Dundee university workers share poverty fears as pensions and pay strike rages on


Academic staff from Tayside universities say they will be unable to keep up with the rising cost of living if their employers refuse to protect their pensions and up their pay.

Workers affiliated with the UCU trade union have walked out this week in the latest action over changes to Universities Superannuation Scheme (USS) pensions that the organization says will slash the average retirement fund by 35%.

The UCU has also asked employers to give all university workers a £2,500 pay rise.

Union bosses estimate that wages have fallen by over a quarter in real terms since 2009 because pay rises have not kept up with inflation.

Workers listen as UCU Dundee's Carlo Morelli speaks
Workers listen as UCU Dundee’s Carlo Morelli speaks

Academics, lecturers, trainers, researchers, managers, librarians and course administrators are among those understood to have walked out this month – after doing so just one month ago over the impending cuts.

Workers from Dundee and St Andrews universities rallied in City Square on Tuesday, where they told Dundee Live about the difficulties caused by low pay and temporary contracts.

Lewis Miller, a 30-year-old politics lecturer at the University of Dundee, said he spent the early part of the Covid pandemic on Universal Credit because his part-time contract meant the institution was under no obligation to support him.

“The conditions that we get with the contracts that we sign will completely devalue education in the long term if we don’t make a stand,” said Lewis, who recently picked up a PhD.

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“I only get work when my classes are on – so over the summer I was working as a tour guide in a distillery instead of getting to do research and work on my career.

“I can’t afford to do that on a part-time contract which basically makes me unemployed for a few months every year. It’s miserable.”

Politics lecturer Lewis Miller says conditions have left him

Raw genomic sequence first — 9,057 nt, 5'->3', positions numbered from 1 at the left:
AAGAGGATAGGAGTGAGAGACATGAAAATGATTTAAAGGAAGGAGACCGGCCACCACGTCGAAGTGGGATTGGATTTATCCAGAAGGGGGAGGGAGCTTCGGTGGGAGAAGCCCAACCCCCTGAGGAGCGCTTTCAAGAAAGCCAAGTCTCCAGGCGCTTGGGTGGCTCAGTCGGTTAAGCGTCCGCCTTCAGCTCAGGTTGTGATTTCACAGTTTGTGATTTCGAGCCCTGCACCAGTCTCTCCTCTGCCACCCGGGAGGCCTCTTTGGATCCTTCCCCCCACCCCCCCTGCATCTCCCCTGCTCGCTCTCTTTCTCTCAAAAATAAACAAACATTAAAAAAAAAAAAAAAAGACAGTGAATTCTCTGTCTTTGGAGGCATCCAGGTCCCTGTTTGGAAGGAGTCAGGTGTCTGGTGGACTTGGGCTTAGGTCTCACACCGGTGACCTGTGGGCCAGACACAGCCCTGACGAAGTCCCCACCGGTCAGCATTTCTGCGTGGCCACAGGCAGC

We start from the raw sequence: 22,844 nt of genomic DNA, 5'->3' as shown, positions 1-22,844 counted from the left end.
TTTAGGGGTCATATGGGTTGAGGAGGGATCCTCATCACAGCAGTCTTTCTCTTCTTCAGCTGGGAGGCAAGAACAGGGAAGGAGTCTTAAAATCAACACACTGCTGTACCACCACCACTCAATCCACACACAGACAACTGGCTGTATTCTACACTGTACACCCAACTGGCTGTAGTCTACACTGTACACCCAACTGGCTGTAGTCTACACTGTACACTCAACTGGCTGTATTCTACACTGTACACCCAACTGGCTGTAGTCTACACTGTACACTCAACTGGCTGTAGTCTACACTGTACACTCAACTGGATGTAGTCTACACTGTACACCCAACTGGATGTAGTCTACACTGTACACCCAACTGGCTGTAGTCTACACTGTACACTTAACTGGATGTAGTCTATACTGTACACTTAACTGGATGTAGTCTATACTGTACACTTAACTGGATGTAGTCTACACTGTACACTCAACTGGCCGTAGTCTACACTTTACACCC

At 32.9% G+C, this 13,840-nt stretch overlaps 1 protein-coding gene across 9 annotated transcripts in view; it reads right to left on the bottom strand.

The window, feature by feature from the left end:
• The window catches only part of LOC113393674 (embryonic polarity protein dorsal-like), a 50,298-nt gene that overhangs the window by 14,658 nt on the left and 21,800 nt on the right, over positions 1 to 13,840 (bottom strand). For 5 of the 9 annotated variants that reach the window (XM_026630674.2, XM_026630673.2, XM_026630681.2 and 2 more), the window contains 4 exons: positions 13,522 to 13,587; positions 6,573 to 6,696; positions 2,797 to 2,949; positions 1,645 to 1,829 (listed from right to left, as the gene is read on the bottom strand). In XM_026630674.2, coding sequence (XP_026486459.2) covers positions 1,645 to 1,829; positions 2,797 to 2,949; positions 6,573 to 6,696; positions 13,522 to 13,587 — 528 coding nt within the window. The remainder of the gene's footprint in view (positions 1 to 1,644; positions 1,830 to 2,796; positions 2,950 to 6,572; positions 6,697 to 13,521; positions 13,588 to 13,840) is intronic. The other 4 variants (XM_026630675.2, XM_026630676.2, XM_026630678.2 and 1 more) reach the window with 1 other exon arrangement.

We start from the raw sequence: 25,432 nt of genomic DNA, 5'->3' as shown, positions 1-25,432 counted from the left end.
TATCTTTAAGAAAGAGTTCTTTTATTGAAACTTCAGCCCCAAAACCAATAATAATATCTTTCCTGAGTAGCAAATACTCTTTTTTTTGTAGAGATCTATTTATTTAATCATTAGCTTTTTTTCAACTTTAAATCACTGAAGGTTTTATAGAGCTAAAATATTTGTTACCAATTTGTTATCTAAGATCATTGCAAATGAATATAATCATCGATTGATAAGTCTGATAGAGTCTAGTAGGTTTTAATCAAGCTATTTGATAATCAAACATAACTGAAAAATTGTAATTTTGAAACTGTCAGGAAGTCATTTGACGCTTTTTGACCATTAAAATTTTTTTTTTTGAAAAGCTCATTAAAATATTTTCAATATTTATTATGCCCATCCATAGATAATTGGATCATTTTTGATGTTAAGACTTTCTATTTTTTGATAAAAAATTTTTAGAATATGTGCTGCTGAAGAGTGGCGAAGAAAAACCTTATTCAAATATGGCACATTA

Politics lecturer Lewis Miller says conditions have left him “miserable”

Melissa D’Ascenzio, a University of Dundee lecturer, said of the cuts: “There’s no wellbeing seminar or financial course that can prepare me for such a destructive scenario.”

Carlo Morelli, co-president of the Dundee UCU branch, said: “This isn’t going away any time soon. Inflation is rising, there’s pay discrimination, but universities have never been richer.”

Mary Senior, UCU Scotland official, told the crowd that the cost of living crisis was set to hit academic staff hard.

“At a time where we’ve got this cost of living crisis, where heating, oil, petrol, food, rent, all of those things are going through the roof, [and] employers are pushing down your pay,” she said.

“Workloads are spiraling, we have a prevalence of precarious fixed-term hourly pay contracts in the sector and we’ve got pay inequality. We are absolutely at breaking point.”

At the core of the row is a reevaluation of the USS pension scheme – a joint pension body for the UK’s academia – that will see defined benefit amounts cut and more money moved into a defined contribution scheme.

Dundee lecturer Melissa D'Ascenzio says universities aren't supporting staff
Dundee lecturer Melissa D’Ascenzio says universities aren’t supporting staff

The USS says it needs to make the move – which will reduce the amount of workers are guaranteed upon retirement – in order to keep the pension fund solvent.

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A spokesperson told PA: “We understand the concerns of USS members, but the fundamental truth is that the price of promising a set, inflation-protected income for life in retirement – paid no matter what happens to the economy or the higher education sector in future – is much more expensive today than in the past.”

The pension body has been supported by Universities UK, the advocacy organization representing the majority of higher education institutions.

It said: “Employers have repeatedly made it clear that current contributions are at the very limit of affordability, and a majority of those responding to a consultation on UCU’s proposal for higher contributions rejected it.

“Recent government announcements underline the wider financial uncertainty universities are facing, and with the 2020 valuation now concluded, it is time to look forward and identify lasting improvements to USS that can be made ahead of the next valuation.”

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George Holan

George Holan is chief editor at Plainsmen Post and has articles published in many notable publications in the last decade.

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